Microsofts impending move into the business PC security market is accelerating the development and adoption of so-called single agent desktop defense applications, according to many industry watchers.
While the launch of the software giants OneCare PC management service during the last week in May 2006 has already pushed rival security software makers to create their own bundled offerings for the home market, experts say that Microsofts move into the enterprise security sector is similarly accelerating the development of centralized enterprise PC defense applications.
The Redmond, Wash.-based company has already distributed a beta version of Microsoft Client Protection, a new security product that aims to help protect business desktops, laptops and file servers from a range of threats including viruses, spyware and rootkits, among other things.
While single agent desktop security products--those that use a centralized software architecture to fight many IT threats--are nothing new, the impending emergence of Microsoft Client Protection and demands from customers for integrated, easier-to-manage PC applications is driving traditional security software vendors to promote the tools more aggressively.
Most vendors are already touting integrated security packages that pull together their stand-alone applications that fight viruses or monitor for network intrusions, said Brian Foster, senior director of product management at market leader Symantec.
Taking the process to the next level and pushing customers to buy applications that fight the same types of problems using more centralized software architecture is a natural progression, he said.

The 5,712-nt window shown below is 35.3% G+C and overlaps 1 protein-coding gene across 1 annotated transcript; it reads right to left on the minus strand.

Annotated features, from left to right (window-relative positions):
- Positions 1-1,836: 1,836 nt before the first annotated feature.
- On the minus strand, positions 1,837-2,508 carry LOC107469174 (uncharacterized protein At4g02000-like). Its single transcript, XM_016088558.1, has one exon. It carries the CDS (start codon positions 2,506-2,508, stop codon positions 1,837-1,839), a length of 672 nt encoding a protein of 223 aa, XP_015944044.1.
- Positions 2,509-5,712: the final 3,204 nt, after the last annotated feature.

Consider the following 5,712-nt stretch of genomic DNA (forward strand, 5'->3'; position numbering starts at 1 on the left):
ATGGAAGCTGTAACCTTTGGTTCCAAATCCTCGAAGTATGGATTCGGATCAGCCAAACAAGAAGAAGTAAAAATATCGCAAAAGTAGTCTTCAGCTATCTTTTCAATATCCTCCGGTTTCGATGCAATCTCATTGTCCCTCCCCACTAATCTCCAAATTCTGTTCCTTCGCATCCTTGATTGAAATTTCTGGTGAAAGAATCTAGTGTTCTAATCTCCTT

For its part, Symantec, based in Cupertino, Calif., started down the path to single agent products in 2002 with the introduction of its Symantec Client Security package, which was followed closely by rival McAfees Active Client Security offering.
Enterprise customer buying patterns, along with the demand for integrated security applications, are finally driving adoption of the technology.
"Enterprises have long had multiple people buying security products for various reasons, for anti-virus, firewall or mobile computing, and its taken time for companies to converge around endpoint security on the PC," said Foster.
"Selling an integrated solution across different buyers hasnt proven simple or easy," he added.
"While security budgets arent growing anymore and companies want fewer vendors and clients on their endpoints, the best-of-breed security mentality is still entrenched in a lot of organizations, thats why this transition is only happening now."
Foster pointed out that like any technological advancement, single agent security applications have needed time to prove themselves to customers, and for companies to begin considering the tools as their existing multiyear software licenses expire.
As those forces lead more firms to consider single agent tools, Foster said, more companies have begun buying in.
One company stumping hard for the adoption of single agent desktop security is Panda Software, Glendale, Calif.
In mid-May, the software maker introduced the latest version of its Panda EnterpriSecure single agent product line. The company hopes it will drive the same sort of investment among larger firms around single agent PC defense tools that it has generated in the SMB (small and midsize business) space with its so-called UTM (unified threat management) network security software.